The tiger seemed agitated and was snarling menacingly at the eight of us perched on two elephants. Can’t blame the tiger – it was 10 AM, bedtime for him and he had found a nice shady spot under some bushes. But the mahouts had found him too and he had to give darshan to more than a hundred wild life tourists like us coming in bunches of four on elephants. Good business for the mahouts, disrupted sleeptime for the tiger, a moment of epiphany for me. I was trembling as I dismounted the elephant to get back into the jeep, such was the splendour of the tiger.
“Tiger show” as it is called in wild life jargon is actually a diluted version of the experience of seeing the tiger in the wild, but to be practical, the only sensible way….. It is not for the connoisseur but for the lay wild life enthusiast. The mahouts set off early in the morning on their elephants to try to spot any tigers. If they do, word goes out to the forest rangers or guides who ritually congregate with their respective tourist customers to a spot somewhere in the middle of the forest. The tourists are then taken on elephants to the spot where the tiger is – for a fee of course! The tourists would have woken up early and driven through the forest, an experience in itself – driving in an open jeep through the silence of the forest with its sights and smells and sounds. Desperate for a “successful” safari, it is normal for the first timer to miss out on these….
I just couldn’t get these wild life enthusiasts before this: what’s the big deal? Egged into a safari by Akhil, an IIT – IIM guy whose childhood ambition it had been to become a zookeeper and whom I might have intiated into a Bhairav and a Yaman, I was not without misgivings at the early wake up call. With two young kids in tow, I was tired from our journey from Chennai via Mumbai to Nagpur and the late night drive to Pench in Madhya Pradesh. Madhya Pradesh boasts of many tiger reserve forests and the three on our itinerary were at Pench, Bandhavgarh and Panna. We had to give the beautiful forests at Kanha a miss.
When we finally set off in our jeep at Pench, it was quite bright. We wanted to see a tiger, who wants anything less! “It’s a little late in the morning,” the guide said; Akhil nodded grimly. We set off into the jungle and the first happening sights were droppings – tiger droppings no less! I couldn’t share Akhil’s enthusiam. “Oh, oh! How many days old would those be?” he goes. Oh Please! And then, pug marks! What? Foot prints of the tiger, stupid! “How fresh are they?” The tiger has been here, walking right along this path. We saw plenty of spider webs, really huge ones; and trees – teak trees with a very diseased appearance. “Oh that is nothing. The trees will be fine” comes the nonchalant reply. Where is the tiger – any tiger please? Suddenly there was a filthy stench – more excitement. “Oh, it is a kill!” A tiger must have mauled some creature a couple of days ago somewhere here and the flesh is rotting. A monkey gives a sharp cry. “Is that a normal cry Bhaiyya?” asks Akhil. If the monkey has seen a tiger in the vicinity, it will not be a normal cry – so that is the point of the question, I later learn.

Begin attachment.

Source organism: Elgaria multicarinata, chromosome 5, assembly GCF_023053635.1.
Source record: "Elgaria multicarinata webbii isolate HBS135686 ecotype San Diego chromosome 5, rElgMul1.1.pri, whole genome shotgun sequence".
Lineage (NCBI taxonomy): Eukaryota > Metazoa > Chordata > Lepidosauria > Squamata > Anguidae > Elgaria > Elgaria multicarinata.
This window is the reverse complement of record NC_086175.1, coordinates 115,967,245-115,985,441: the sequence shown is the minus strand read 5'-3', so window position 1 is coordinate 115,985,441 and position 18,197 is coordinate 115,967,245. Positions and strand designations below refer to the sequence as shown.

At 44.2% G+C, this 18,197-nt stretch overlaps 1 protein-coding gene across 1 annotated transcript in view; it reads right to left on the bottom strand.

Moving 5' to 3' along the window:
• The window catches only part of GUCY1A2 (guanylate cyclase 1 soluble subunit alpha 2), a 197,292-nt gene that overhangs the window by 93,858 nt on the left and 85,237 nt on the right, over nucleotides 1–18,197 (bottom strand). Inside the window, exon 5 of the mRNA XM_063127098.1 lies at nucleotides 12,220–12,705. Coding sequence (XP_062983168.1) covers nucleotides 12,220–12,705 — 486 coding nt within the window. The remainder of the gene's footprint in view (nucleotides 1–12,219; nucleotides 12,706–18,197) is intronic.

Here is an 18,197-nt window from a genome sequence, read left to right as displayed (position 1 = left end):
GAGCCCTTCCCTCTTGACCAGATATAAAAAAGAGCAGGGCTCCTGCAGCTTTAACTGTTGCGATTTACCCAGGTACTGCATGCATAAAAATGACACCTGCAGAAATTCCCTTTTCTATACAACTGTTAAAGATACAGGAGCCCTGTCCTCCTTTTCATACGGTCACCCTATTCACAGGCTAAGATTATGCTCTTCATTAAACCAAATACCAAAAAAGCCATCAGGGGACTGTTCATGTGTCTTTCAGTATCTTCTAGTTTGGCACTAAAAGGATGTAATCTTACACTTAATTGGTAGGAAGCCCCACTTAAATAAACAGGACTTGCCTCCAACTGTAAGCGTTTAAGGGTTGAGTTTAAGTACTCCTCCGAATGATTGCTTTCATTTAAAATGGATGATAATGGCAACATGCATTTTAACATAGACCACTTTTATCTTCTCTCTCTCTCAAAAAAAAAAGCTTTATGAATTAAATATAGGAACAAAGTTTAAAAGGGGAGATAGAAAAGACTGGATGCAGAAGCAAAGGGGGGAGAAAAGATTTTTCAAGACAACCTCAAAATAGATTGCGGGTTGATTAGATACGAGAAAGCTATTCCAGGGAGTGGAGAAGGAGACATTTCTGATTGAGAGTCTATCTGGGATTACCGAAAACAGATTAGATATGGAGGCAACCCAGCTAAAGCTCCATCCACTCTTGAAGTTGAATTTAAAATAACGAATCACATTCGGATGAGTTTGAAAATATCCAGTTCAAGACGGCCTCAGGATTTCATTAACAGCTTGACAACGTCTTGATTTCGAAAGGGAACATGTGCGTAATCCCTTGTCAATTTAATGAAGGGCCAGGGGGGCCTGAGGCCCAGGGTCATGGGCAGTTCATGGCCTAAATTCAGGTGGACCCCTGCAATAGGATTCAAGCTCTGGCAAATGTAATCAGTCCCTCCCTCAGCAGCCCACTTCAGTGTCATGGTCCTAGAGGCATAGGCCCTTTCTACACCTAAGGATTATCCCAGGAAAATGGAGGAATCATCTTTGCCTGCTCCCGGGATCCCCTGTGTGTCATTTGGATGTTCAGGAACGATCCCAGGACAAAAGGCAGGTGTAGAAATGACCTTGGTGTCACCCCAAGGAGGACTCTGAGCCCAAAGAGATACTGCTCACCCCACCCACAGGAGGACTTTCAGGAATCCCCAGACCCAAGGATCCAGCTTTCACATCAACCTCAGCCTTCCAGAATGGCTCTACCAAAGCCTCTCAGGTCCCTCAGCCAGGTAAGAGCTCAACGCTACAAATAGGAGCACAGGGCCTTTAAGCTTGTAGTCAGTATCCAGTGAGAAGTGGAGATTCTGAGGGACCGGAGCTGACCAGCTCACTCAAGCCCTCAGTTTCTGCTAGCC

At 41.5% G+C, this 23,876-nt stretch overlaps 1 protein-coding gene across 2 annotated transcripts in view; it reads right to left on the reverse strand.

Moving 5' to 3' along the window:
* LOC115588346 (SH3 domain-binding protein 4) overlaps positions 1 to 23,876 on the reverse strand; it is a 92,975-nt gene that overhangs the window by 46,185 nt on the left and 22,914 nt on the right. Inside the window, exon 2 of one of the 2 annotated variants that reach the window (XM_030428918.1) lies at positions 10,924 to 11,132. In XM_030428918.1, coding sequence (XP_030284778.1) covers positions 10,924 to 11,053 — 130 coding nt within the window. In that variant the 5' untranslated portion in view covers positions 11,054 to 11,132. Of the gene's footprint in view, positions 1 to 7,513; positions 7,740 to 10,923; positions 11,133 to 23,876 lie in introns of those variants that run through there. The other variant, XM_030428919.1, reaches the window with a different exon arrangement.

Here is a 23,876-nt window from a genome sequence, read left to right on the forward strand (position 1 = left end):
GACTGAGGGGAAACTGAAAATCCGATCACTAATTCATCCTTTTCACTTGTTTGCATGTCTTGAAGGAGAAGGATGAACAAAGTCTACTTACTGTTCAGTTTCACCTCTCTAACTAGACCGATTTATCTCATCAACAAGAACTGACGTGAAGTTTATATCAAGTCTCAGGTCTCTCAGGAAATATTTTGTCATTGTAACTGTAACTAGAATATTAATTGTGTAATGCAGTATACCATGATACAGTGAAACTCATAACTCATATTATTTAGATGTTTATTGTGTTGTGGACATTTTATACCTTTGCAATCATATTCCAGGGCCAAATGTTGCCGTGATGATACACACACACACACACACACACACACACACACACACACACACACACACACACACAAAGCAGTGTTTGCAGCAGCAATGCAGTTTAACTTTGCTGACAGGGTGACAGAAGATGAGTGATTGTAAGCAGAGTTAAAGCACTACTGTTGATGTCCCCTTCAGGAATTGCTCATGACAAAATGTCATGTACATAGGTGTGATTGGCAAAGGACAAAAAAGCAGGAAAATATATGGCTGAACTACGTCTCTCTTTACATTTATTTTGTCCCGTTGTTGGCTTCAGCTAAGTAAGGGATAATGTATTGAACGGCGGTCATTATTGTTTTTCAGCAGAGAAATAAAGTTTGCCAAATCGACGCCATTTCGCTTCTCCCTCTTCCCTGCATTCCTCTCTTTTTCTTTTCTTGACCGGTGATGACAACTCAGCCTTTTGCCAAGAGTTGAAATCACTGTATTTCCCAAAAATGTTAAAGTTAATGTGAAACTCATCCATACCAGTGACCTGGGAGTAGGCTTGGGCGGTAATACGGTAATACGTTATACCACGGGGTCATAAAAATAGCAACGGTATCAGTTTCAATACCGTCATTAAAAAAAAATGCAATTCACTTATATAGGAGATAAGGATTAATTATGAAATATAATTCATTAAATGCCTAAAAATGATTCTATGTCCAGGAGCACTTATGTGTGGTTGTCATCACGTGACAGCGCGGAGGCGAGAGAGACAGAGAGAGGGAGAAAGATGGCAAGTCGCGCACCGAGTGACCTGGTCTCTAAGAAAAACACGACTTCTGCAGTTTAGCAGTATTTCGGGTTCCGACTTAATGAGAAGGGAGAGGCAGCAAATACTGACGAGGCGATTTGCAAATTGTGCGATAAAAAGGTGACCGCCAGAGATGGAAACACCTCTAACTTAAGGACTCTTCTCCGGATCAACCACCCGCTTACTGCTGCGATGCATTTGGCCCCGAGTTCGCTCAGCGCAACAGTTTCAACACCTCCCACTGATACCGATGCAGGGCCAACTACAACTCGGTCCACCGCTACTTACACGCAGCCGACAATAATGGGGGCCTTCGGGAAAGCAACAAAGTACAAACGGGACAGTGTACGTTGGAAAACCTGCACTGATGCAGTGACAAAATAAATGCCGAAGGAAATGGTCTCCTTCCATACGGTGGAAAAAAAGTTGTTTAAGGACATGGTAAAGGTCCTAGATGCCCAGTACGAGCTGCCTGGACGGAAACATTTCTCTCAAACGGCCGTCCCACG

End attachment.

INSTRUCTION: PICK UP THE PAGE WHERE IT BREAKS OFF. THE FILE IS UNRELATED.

So, we saw the tiger’s droppings, pug marks, gaped at scratch marks left by the tiger on trees to mark his territory, smelt the rotting flesh of a kill, tried to hear any warning calls that deer or monkeys give out when there is a tiger in the neighbourhood – but we saw no tiger. Some gaurs (wild bisons) sighted many meters away had Akhil more sad than excited – if we had come in just a little earlier we would have had them crossing our path. Ok. At Bandhavgarh we will be up real early I promise him.
Bandhavgarh, where Sri Rama is said to have built a fortress for Lakshmana (Bandhav – brother, Garh – fort, house), still has a fair tiger population and has been the home to many legendary tigers like Charger (he who would charge at tourists!) and B2 (Chargers’s son and later, challenger and killer; for tigers are territorial creatures and two males cannot cohabit in the same territory!).
Our guide was a strong, silent man – silent definitely. We saw a bird caught in a spider web. It was a paradise fly catcher! A lovely, if slightly puzzling, name. And the fly catcher was caught in a spider web – what irony this. Many jeeps stopped, the tourists clicked away at the hapless bird (only man is vile), and went on their way to the spot where information about tiger sighting would be available and where we would have to join a long queue, if one had been sighted. “Can you not release the bird?” I ask fearing that I would be given a contemptuous dismissal. The bird was going to die for no reason – the spider was not going to eat her! Akhil warns me – “Don’t play with nature Didi!” Release the bird the guide did and we went on to see the tiger. I think it was that good deed done that fetched us the tiger darshan.
As one leaves the Bandhavgarh tiger sanctuary, there is a board with a painted tiger saying: Don’t lose heart if you have not seen me – for I have seen you. Many tourists have to leave with that small and eerie consolation, but the gods were on our side and we actually saw a tiger a few feet away from us.
It was later in Panna where we were more relaxed, having seen a tiger and all that, that the real joy of wild life hit me. It was a common peacock with his feathers downsized (happens during the monsoons, informed my guide) which was just roaming among some tall grass. It was so beautiful – just the experience of seeing it like that. We have left some for other creatures too, even if it is too little. The peacock was there not because we had put him there, like in a zoo, but because – that was his home.